Ben Smith ignoring the stick and focusing on winning matches

All Black took four months away from game after five concussions and failed HIA

"I've copped stick ever since really," says Ben Smith turning to smile at Beauden Barrett. The All Black right wing, who started against England last week, shifts in his chair. Barrett beside him glances across with a grin.

Culture wars. Smith stepped away from the game for four months. All Blacks tend not to do that. Maybe it was because of the five concussions and a failed HIA that turned out to be not a sixth concussion but something else entirely.

Having turned down lucrative offers from Europe Smith had just signed a two year contract with New Zealand rugby. It was 2017 and the season would become a threat to his All Black career.

Two concussions at the beginning of the Highlanders campaign and then a fall in the first Test against the Lions in Eden Park started the pain. Smith failed the HIA and didn't return to the game. It was later diagnosed as an inner ear problem. Still, he was looking at a career on the cusp of crash and burn.


In August last year he worked the letter of his contract and walked away from the game ostensibly to recover, allow his body regenerate without the rough and tumble of competition.

And here he is fresh, still in ownership of lightening pace, a 32-year-old bucking a trend that has seen so many of the great New Zealand backs opt out of the All Black system for lucrative offers in France and the UK while still in their 20s.

The list is long. Julian Savea left at 26-years-old for Toulon. He followed Doug Howlett (29) who ended up in Munster, Joe Rokocoko (27) played with Racing Metro. It was part of the great All Black retirement package.

Fern glamour

As far back as 2003 crowds gathered in Cork airport for what was to be the signature of the decade with Christian Cullen, the Taranaki Express bringing silver fern glamour to Ireland's rustic south west.

On January of this year, outhalf Lima Sopoaga confirmed he was leaving New Zealand to join English side Wasps this season. He was 26-years-old when he made that decision.

“It feels like a while ago now. It just felt like a good chance for me to step out of rugby for a wee bit,” says Smith. “I managed to have a good pre-season and a bit of time into getting my body right so that I could recharge and then try and contribute back to the teams I have been involved with. I think that has probably helped me yeah.”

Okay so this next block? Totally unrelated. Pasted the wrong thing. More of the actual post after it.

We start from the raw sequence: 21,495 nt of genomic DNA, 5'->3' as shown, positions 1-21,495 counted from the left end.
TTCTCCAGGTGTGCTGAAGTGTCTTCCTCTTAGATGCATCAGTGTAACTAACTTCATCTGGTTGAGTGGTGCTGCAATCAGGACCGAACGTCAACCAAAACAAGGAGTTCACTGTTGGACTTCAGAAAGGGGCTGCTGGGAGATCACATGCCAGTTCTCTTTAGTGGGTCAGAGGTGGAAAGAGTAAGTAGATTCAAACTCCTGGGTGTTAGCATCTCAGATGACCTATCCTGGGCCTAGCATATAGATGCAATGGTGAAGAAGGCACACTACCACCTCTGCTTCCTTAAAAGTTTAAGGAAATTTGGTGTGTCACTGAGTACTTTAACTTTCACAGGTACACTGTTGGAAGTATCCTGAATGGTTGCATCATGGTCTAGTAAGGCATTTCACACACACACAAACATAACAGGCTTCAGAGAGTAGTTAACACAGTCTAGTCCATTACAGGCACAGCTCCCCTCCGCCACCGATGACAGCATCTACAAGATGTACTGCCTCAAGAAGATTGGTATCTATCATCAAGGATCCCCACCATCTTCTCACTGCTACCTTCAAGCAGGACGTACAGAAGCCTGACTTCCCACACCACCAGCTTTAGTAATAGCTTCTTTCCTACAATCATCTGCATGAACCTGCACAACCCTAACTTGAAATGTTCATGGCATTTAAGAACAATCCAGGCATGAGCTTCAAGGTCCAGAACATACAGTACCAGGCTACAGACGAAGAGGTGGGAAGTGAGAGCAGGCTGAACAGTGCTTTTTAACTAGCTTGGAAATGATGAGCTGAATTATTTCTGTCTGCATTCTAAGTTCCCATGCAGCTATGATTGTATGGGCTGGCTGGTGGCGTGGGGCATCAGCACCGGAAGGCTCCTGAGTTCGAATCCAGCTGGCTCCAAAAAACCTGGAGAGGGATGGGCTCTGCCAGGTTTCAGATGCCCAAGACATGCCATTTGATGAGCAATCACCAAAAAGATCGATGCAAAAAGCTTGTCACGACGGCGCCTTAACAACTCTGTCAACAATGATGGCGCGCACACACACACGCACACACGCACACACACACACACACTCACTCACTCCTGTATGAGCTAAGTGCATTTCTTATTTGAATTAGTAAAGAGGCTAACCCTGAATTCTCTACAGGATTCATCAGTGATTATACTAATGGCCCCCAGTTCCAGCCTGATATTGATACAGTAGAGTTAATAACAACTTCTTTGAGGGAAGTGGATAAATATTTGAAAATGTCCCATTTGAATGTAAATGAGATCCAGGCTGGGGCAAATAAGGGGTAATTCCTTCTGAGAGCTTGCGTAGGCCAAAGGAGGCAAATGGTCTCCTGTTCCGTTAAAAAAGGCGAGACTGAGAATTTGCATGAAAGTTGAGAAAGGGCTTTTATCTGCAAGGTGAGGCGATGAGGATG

This has always been sensitive territory for professional players. While the gentle tormenting Smith receives from his team mates is good natured, it sits at the interface of old school New Zealand rugby culture and health questions such as how many concussions are too many.

It seems an eminently intelligent decision to take time away. But current medical thinking may also question whether continuing playing is a smart one.

What has made others take notice is that the blooming Smith is part of Steve Hansen’s first team strike force. Against Ireland on Saturday, there are few expecting anything less than what people who know keep saying. Confrontational, body slamming and a dog fight for the ball.

No fear

He knows there will be a hard physical edge. He expects aerial collisions. He predicts Johnny Sexton launching high balls. No fear from Smith.

“Yeah, I think as Beaudie (Barrett) said if it started pissing down with rain, you can’t really get frustrated by that,” he says referring to the match against England last week.

“You have to try and enjoy the occasion when it is like that and the opportunity. If it is your job to chase a few kicks, you have to enjoy that or to receive them, you have to enjoy that. That’s what we have probably come to learn.

“Yeah, I think it’s going to be a big game and physicality is going to be a big part of it,” he adds. “I think a big thing for us is going to be our discipline and I’m sure they will be the same. That’s just part of it.”

Bragging rights are just part of it. Smith, in keeping with the All Black conveyor belt success and sense of invincibility fearlessly ramps up the ante.

“These games are very exciting. They’re the games you really want to be involved in. There are high stakes,” he says before adding some mischief.

“Whoever wins, this is the best team in the world right now.”

We will take that.